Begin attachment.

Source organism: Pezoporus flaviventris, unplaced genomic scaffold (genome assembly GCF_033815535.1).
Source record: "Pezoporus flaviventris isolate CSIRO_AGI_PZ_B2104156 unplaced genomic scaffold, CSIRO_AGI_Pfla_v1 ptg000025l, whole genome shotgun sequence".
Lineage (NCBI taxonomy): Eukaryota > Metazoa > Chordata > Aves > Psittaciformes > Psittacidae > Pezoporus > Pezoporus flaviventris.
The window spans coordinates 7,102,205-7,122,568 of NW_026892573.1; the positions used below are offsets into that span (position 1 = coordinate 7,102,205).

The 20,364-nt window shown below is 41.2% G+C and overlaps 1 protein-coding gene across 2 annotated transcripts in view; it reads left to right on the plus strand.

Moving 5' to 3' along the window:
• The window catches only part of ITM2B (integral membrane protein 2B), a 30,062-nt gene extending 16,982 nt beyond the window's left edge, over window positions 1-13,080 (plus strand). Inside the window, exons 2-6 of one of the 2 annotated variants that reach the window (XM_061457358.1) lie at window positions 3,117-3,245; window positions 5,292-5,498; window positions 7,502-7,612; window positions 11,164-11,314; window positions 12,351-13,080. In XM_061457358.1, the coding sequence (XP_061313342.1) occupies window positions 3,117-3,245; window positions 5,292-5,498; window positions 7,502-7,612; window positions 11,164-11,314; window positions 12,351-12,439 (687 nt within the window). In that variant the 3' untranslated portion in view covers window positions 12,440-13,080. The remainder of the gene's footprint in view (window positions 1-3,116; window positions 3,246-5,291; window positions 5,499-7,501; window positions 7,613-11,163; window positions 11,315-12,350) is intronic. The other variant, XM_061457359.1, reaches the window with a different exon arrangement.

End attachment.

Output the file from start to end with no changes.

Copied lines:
Source organism: Pezoporus flaviventris, unplaced genomic scaffold (genome assembly GCF_033815535.1).
Source record: "Pezoporus flaviventris isolate CSIRO_AGI_PZ_B2104156 unplaced genomic scaffold, CSIRO_AGI_Pfla_v1 ptg000025l, whole genome shotgun sequence".
Lineage (NCBI taxonomy): Eukaryota > Metazoa > Chordata > Aves > Psittaciformes > Psittacidae > Pezoporus > Pezoporus flaviventris.
The window spans coordinates 7,102,205-7,122,568 of NW_026892573.1; the positions used below are offsets into that span (position 1 = coordinate 7,102,205).

The 20,364-nt window shown below is 41.2% G+C and overlaps 1 protein-coding gene across 2 annotated transcripts in view; it reads left to right on the plus strand.

Moving 5' to 3' along the window:
• The window catches only part of ITM2B (integral membrane protein 2B), a 30,062-nt gene extending 16,982 nt beyond the window's left edge, over window positions 1-13,080 (plus strand). Inside the window, exons 2-6 of one of the 2 annotated variants that reach the window (XM_061457358.1) lie at window positions 3,117-3,245; window positions 5,292-5,498; window positions 7,502-7,612; window positions 11,164-11,314; window positions 12,351-13,080. In XM_061457358.1, the coding sequence (XP_061313342.1) occupies window positions 3,117-3,245; window positions 5,292-5,498; window positions 7,502-7,612; window positions 11,164-11,314; window positions 12,351-12,439 (687 nt within the window). In that variant the 3' untranslated portion in view covers window positions 12,440-13,080. The remainder of the gene's footprint in view (window positions 1-3,116; window positions 3,246-5,291; window positions 5,499-7,501; window positions 7,613-11,163; window positions 11,315-12,350) is intronic. The other variant, XM_061457359.1, reaches the window with a different exon arrangement.